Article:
ParseBinary Issue

Topics: Parsers
Sep 3, 2013 at 12:34 PM
Edited Sep 3, 2013 at 1:08 PM
I have attempted to use parse binary to parse a serial stream with no avail. I have identified the problem as a sync pattern issue.
            //IEnumerable<byte> bytes = new byte[] { 15, 175, 3, 32, 0};      // Works
            IEnumerable<byte> bytes = new byte[] { 6, 15, 175, 3, 32, 3 };    // Fails
                       
            byte[] someBytes = new byte[] { 15, 175, 3, 32 };
            var someString = Encoding.UTF8.GetString(someBytes);

            var parsed = bytes.ParseBinary(parser =>
                from next in parser
            //Both of these produce the same result:
            let sync = parser.HexString(4).Where(x => x.Equals("0F-AF-03-20"))
            //let sync = parser.String(Encoding.UTF8, 4).Where(value => value == someString)

            // ** THIS WILL ALWAYS WORK ! **
            //let sync1 = parser.HexString(1).Where(value => value == "0F")
            //let sync2 = parser.HexString(1).Where(value => value == "AF")
            //let sync3 = parser.HexString(1).Where(value => value == "03")
            //let sync4 = parser.HexString(1).Where(value => value == "20")                      
            // **********************
            let id = from data in next.Exactly(1)
                    select data                               

            // ** THIS WILL WORK ! **
            //select from _a in sync1      
            //       from _b in sync2
            //       from _c in sync3
            //       from _d in sync4
            // **********************
            select from _ in sync
                    from i in id       
                    select i
            );

           foreach (var value in parsed)
               Console.WriteLine(value);
As you can see from the code, the adding the byte at the leading edge of the sequence causes the Parser to not parse. If i remove the byte, then the parser works as desired. The problem that I have with this is that I am reading a byte stream that most likely will not start with the sync pattern and can potentially loose sync. I have been able to "workaround" the issue by using 4 sync parameters, but this is not a long term possibility as the sync length/data will change. Any suggestions?

EDIT: Dug through the code and seems the definition:
protected IParser<byte, string> HexString(int length)
will seek through the next "length" bytes to find the HexString...

Any way to get the following code to work with the existing framework?
 IEnumerable<byte> bytes = new byte[] { 15, 175, 3, 32, 0, 3, 15, 175, 3, 32, 22, 123};    // Fails on second message,  Returns 0
 IEnumerable<byte> bytes = new byte[]  { 15, 175, 3, 32, 0, 3, 4, 23, 24, 15, 175, 3, 32, 22, 123};  // Works Returns 0, 22
Coordinator
Sep 3, 2013 at 2:12 PM
Edited Sep 3, 2013 at 2:30 PM
Hi,

String and HexString have the semantics of Exactly. Furthermore, grammars are unambiguous and greedy by default, so after your query fails on the first byte it skips ahead the full 4 bytes before trying again.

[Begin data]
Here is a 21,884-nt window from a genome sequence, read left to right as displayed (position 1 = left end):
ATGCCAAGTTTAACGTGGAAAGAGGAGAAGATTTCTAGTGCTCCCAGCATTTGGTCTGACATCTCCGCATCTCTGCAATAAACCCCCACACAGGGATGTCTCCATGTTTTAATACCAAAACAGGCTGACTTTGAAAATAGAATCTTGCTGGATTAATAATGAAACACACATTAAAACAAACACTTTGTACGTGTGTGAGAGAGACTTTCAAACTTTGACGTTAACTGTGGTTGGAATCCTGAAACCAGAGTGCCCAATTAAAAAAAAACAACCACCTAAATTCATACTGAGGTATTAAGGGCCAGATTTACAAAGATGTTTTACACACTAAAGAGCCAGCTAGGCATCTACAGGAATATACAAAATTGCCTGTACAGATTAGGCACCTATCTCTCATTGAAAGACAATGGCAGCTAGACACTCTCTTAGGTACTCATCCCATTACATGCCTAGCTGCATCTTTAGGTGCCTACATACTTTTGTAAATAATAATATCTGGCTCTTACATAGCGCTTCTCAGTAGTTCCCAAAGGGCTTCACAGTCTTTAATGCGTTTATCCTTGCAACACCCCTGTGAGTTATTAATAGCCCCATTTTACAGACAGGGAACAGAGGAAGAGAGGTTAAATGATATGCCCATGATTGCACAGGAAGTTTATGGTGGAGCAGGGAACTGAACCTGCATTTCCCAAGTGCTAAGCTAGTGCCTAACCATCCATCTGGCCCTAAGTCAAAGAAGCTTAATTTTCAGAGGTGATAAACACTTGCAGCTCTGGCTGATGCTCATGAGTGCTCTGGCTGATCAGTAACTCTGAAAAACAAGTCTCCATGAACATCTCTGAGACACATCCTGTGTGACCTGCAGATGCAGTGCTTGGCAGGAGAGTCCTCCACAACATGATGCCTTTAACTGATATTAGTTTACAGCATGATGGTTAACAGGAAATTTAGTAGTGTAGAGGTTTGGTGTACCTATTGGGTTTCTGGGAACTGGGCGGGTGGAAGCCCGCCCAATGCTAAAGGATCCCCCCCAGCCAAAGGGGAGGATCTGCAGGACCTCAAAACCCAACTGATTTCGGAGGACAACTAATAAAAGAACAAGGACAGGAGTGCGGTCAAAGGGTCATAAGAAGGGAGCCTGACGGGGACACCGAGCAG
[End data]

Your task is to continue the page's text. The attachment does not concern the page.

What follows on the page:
There are two ways that you can fix your query:
  1. My recommendation is to use an n-ary binary comparison. It may be more semantic and efficient than #2.
  2. Apply Ambiguous(untilCount: 1) to the final grammar. Essentially, it reverses the effects of the exactly behavior that is introduced by String and HexString. Note that you'll also probably want to add SelectMany to the outer query to flatten the results.
Examples:

#1 (Recommended)
using System;
using System.Linq;
using Rxx.Parsers.Linq;

namespace RxLabs.Net45
{
    class ParseBinaryAmbiguityLab
    {
        internal static void Main()
        {
            //var bytes = new byte[] { 15, 175, 3, 32, 0 };      // Works
            var bytes = new byte[] { 6, 15, 175, 3, 32, 3 };    // Works

            var matchBytes = new byte[] { 15, 175, 3, 32 };

            var parsed = bytes.ParseBinary(parser =>
                    from next in parser
                    let sync = matchBytes.Select(b => parser.Byte.Where(b_ => b_ == b)).All()
                    let id = next.Exactly(1)
                    select from _ in sync
                           from i in id
                           select i
            );

            foreach (var value in parsed)
                Console.WriteLine(value);

            Console.ReadLine();
        }
    }
}
#2 (Not recommended, if you can avoid it)
using System;
using System.Linq;
using Rxx.Parsers.Linq;

namespace RxLabs.Net45
{
    class ParseBinaryAmbiguityLab
    {
        internal static void Main()
        {
            //var bytes = new byte[] { 15, 175, 3, 32, 0 };      // Works
            var bytes = new byte[] { 6, 15, 175, 3, 32, 3 };    // Works

            var parsed = bytes.ParseBinary(parser =>
                    from next in parser
                    let sync = parser.HexString(4).Where(x => x.Equals("0F-AF-03-20"))
                    let id = next.Exactly(1)
                    select (from _ in sync
                            from i in id
                            select i)
                            .Ambiguous(untilCount: 1)
            )
            .SelectMany(b => b);

            foreach (var value in parsed)
                Console.WriteLine(value);

            Console.ReadLine();
        }
    }
}
- Dave